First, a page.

Rome, 19 November: The 5th World Parliamentarians Convention on Tibet concluded with the adoption of the Rome Declaration on Tibet (see below for the Declaration) and the action plan for the next several years, on Thursday, 19 November 2009.
The focus of the conference, the Rome Declaration and the action plan is on how best to persuade the Chinese leadership to resolve the vexed and protracted issue of Tibet through renewed dialogue with His Holiness the Dalai Lama or his representatives. Participants at the convention believe that this ongoing discourse on Tibet should not be seen as something that threatens China. It should be seen as strengthening China. Participants say that China has yet to solve the fundamental question of governance: who does the state belong to: the emperor or the people?
Participants believe that sooner or later Beijing must grapple with this question if China is to move forward with its dynamic economy.
The concluding session included a moving account of a survivor of the Nangpa La pass killing. The account was given by Lobsang Choedhen, who, during the shooting of Tibetans who were trying to cross the pass, was hidden by a mountaineer in his tent. In excruciating detail, Lobsang Choedhen narrated the most defining moment in his life. His account was heard by a rapt and hugely sympathetic audience.
In the morning, Tenzing Norbu and Kate Saunders gave vivid and comprehensive accounts of Tibet’s role as the Third Pole and how the deteriorating environment of the plateau is having a devastating impact on the lives of millions of people downstream. Yesterday, His Holiness the Dalai Lama said, environment is without borders. These two accounts an alarming reason why, not only for the Tibetan people, but for millions of non-Tibetans who rely and depend on Tibetan waters for their livelihood and their very existence. Headwaters of Asia’s major rivers and the Third Pole for the world, the protection of Tibet’s environment ensures the livelihood of people far away from the mountains of Tibet.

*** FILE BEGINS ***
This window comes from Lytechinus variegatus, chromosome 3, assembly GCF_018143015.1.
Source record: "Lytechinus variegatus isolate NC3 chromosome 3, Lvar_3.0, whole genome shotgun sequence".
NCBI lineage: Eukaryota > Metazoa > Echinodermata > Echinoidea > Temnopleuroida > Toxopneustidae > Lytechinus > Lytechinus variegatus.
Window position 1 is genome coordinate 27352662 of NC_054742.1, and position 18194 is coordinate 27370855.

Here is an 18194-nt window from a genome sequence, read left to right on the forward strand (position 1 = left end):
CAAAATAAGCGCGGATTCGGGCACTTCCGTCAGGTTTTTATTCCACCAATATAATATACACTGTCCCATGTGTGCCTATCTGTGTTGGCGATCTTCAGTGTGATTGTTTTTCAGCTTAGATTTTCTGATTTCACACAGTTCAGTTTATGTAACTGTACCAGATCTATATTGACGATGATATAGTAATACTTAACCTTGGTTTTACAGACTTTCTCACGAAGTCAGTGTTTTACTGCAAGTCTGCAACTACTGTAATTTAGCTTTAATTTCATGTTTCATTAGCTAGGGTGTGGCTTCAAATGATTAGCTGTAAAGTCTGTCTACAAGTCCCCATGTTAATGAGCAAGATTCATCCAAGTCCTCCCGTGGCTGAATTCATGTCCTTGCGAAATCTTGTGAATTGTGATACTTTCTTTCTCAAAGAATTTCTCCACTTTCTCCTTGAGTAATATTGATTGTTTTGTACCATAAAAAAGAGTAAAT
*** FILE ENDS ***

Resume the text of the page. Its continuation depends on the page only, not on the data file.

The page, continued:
The Rome Declaration on Tibet on the 5th World Parliamentarian Convention
The Fifth World Parliamentarians’ Convention on Tibet, meeting in Rome on the 18th and 19th of November 2009 –
Defends the right of the Tibetan people to their own identity, culture and way of life;
Reaffirms its strong commitment to the people of Tibet and to the non-violent path they have chosen, under the leadership of His Holiness the Dalai Lama;
Reaffirms the critical role played by parliaments and parliamentary bodies in raising awareness of the difficult situation in Tibet within governments and international institutions and in formulating policies for the benefit of the Tibetan people;
Recalls the four previous meetings of the World Parliamentarians’ Convention on Tibet, the resolutions and action programmes they have generated, and the impact of the resultant activities and initiatives;
Seeks a resolution for Tibet that guarantees genuine autonomy for the Tibetan people within the framework of the Constitution of the People’s Republic of China; and
Proclaims that the message of the World Parliamentarians’ Conference on Tibet is resolutely not anti-Chinese but a statement of support for justice and truth with a sincere conviction that the Tibetan and Chinese peoples can find a way to coexist with mutual respect.
The Fifth World Parliamentarians’ Convention on Tibet,
FINDING that since the last meeting of the World Parliamentarians’ Convention on Tibet in 2005 the situation in Tibet has deteriorated due to the government of the People’s Republic of China’s imposition of harsh measures on Tibetans and its harder line taken toward the Dalai Lama and his pursuit of autonomy;
MOTIVATED by the political protests that began in March 2008 in which Tibetans across the Tibetan plateau expressed their anguish in an unprecedented and overwhelmingly peaceful manner in response to the continuing repressive policies of Chinese authorities;